An important and interesting new study has just been released by AMT—The Association For Manufacturing Technology. It sheds light on some key facts about machine tools and their critical role in our economy.
Now those of us who are involved in metalworking manufacturing all know certain facts about machine tools—that in the last 20 years, they have become faster, more precise and more capable. We also know the fact that these machine tools have helped manufacturers produce more goods without adding a proportionate number of workers. That means that productivity in manufacturing has gone up—there's more output per worker.
Economists know that productivity is up, too, because they collect measurements that are evidence of this fact. Economists also know that when productivity is up, prices tend to stay steady even when the economy is growing. That means that inflation remains low.
What AMT's study shows is that the facts measured by economists are not telling the whole story about manufacturing. As a result, economists are likely to overlook the true role that modern machine tools and advanced manufacturing technology play in boosting productivity and keeping the economy strong. The study is titled Producing Prosperity—Manufacturing Technology's Unmeasured Role in Economic Expansion.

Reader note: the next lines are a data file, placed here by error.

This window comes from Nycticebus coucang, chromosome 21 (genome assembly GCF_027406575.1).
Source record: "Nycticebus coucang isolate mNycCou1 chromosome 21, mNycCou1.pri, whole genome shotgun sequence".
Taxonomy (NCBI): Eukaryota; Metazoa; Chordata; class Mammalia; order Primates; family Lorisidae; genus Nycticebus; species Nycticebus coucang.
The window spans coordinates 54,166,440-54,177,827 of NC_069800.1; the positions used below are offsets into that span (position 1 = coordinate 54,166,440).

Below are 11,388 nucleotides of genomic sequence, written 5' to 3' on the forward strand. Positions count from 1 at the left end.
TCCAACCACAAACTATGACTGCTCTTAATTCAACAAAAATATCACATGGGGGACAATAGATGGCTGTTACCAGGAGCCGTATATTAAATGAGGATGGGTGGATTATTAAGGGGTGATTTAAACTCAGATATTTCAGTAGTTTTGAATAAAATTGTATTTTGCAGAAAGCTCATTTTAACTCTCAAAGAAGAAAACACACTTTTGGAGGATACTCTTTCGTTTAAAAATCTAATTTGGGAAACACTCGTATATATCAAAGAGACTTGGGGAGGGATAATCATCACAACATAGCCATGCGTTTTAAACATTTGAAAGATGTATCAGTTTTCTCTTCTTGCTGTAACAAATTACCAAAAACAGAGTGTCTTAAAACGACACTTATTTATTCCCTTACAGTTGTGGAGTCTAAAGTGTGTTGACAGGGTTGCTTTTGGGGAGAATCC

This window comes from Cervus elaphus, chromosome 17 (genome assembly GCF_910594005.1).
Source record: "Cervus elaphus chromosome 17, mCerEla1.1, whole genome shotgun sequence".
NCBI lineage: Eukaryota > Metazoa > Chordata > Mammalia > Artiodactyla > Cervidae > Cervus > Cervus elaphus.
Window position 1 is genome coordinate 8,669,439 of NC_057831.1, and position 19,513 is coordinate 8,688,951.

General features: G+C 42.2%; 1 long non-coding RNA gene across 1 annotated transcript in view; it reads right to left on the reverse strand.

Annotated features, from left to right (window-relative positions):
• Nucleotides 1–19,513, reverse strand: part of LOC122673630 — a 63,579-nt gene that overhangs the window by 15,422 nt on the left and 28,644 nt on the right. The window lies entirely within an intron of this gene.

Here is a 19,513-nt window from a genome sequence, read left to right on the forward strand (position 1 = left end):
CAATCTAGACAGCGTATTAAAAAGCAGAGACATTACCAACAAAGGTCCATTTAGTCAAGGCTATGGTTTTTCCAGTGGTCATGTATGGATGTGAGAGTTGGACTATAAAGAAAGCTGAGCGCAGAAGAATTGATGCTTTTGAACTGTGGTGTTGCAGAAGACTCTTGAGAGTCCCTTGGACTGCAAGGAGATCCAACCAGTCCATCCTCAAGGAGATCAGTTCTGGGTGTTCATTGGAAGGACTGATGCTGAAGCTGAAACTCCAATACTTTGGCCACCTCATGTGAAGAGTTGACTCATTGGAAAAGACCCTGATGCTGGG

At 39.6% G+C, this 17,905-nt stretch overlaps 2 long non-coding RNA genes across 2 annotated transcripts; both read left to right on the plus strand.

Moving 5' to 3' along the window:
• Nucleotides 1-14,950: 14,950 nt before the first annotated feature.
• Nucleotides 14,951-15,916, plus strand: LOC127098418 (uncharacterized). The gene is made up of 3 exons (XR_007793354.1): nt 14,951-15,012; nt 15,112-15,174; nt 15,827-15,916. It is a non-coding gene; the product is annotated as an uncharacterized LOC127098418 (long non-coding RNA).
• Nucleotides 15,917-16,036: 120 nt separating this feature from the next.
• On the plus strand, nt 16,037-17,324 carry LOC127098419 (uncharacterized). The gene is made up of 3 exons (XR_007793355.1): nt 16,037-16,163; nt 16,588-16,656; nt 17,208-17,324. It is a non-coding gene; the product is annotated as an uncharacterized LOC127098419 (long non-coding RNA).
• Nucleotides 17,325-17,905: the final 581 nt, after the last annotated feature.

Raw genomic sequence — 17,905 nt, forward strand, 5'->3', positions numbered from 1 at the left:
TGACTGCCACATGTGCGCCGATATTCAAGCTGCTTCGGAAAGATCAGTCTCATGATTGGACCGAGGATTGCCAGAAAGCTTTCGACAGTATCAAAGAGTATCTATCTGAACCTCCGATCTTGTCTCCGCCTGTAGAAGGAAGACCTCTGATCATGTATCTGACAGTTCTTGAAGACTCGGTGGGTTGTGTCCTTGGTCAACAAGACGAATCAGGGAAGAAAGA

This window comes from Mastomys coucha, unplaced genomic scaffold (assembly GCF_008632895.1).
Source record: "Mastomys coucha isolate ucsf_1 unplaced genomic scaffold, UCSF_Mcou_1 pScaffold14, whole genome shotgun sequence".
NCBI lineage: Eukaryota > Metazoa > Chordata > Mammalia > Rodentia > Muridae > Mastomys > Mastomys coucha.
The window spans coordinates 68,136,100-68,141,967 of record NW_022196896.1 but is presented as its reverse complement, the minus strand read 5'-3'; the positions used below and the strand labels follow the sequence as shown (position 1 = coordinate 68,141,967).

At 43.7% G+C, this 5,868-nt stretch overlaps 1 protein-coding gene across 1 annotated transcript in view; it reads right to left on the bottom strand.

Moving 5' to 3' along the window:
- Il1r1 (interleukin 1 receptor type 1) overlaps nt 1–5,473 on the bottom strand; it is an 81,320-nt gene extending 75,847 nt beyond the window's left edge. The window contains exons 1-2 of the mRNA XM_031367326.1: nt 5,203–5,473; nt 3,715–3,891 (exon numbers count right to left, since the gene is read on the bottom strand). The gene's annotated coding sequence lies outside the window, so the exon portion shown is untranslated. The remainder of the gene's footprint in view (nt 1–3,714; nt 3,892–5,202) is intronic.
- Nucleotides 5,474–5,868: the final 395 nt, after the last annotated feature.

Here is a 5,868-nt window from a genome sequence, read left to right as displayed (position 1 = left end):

For example, the AMT study showed that advances in computer and information technology account for only one-half of overall non-farm productivity gains. Improvements in manufacturing productivity are largely contributing the other part. And most of these gains occurred in the durable goods sector, the sector where machine tools are most prominent and where advances in machine tools have had the greatest impact.
Perhaps the most revealing part of the study is an analysis of how consumers have benefited from quality improvements derived from advances in machine tools. In a nutshell, thanks to better, faster and more capable machine tools, consumers enjoy products such as automobiles that last longer, have fewer repairs and use less energy than ever before. These benefits are not captured by the facts that economists typically measure.
The study concludes by pointing out what government policies ought to be pursued to ensure that the latest generation of machine tools can continue to work its magic on our economy.
For a copy of the study, call (703) 827-5288 or e-mail firstname.lastname@example.org.